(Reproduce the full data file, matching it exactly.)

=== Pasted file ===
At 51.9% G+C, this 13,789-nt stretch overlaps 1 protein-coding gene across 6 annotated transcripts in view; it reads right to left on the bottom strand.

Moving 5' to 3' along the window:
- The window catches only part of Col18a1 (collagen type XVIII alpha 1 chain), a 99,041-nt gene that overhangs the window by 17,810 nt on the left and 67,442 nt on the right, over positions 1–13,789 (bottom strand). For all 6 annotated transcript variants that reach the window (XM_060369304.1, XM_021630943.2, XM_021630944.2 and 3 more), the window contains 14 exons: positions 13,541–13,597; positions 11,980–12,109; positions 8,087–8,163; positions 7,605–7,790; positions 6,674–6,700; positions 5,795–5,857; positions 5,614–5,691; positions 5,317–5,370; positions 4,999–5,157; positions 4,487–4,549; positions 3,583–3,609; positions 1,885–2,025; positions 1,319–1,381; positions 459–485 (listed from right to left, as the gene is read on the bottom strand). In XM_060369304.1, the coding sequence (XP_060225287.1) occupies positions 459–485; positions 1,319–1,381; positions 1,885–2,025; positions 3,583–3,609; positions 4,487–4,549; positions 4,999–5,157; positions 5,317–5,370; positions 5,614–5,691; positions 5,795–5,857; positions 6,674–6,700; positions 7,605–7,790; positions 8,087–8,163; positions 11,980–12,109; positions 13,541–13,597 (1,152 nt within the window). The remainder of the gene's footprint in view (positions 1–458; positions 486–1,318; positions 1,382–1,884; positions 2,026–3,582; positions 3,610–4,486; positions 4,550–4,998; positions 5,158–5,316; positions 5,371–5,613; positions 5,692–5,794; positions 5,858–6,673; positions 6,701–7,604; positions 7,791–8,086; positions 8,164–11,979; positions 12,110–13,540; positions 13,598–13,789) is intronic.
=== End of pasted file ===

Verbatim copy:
At 51.9% G+C, this 13,789-nt stretch overlaps 1 protein-coding gene across 6 annotated transcripts in view; it reads right to left on the bottom strand.

Moving 5' to 3' along the window:
- The window catches only part of Col18a1 (collagen type XVIII alpha 1 chain), a 99,041-nt gene that overhangs the window by 17,810 nt on the left and 67,442 nt on the right, over positions 1–13,789 (bottom strand). For all 6 annotated transcript variants that reach the window (XM_060369304.1, XM_021630943.2, XM_021630944.2 and 3 more), the window contains 14 exons: positions 13,541–13,597; positions 11,980–12,109; positions 8,087–8,163; positions 7,605–7,790; positions 6,674–6,700; positions 5,795–5,857; positions 5,614–5,691; positions 5,317–5,370; positions 4,999–5,157; positions 4,487–4,549; positions 3,583–3,609; positions 1,885–2,025; positions 1,319–1,381; positions 459–485 (listed from right to left, as the gene is read on the bottom strand). In XM_060369304.1, the coding sequence (XP_060225287.1) occupies positions 459–485; positions 1,319–1,381; positions 1,885–2,025; positions 3,583–3,609; positions 4,487–4,549; positions 4,999–5,157; positions 5,317–5,370; positions 5,614–5,691; positions 5,795–5,857; positions 6,674–6,700; positions 7,605–7,790; positions 8,087–8,163; positions 11,980–12,109; positions 13,541–13,597 (1,152 nt within the window). The remainder of the gene's footprint in view (positions 1–458; positions 486–1,318; positions 1,382–1,884; positions 2,026–3,582; positions 3,610–4,486; positions 4,550–4,998; positions 5,158–5,316; positions 5,371–5,613; positions 5,692–5,794; positions 5,858–6,673; positions 6,701–7,604; positions 7,791–8,086; positions 8,164–11,979; positions 12,110–13,540; positions 13,598–13,789) is intronic.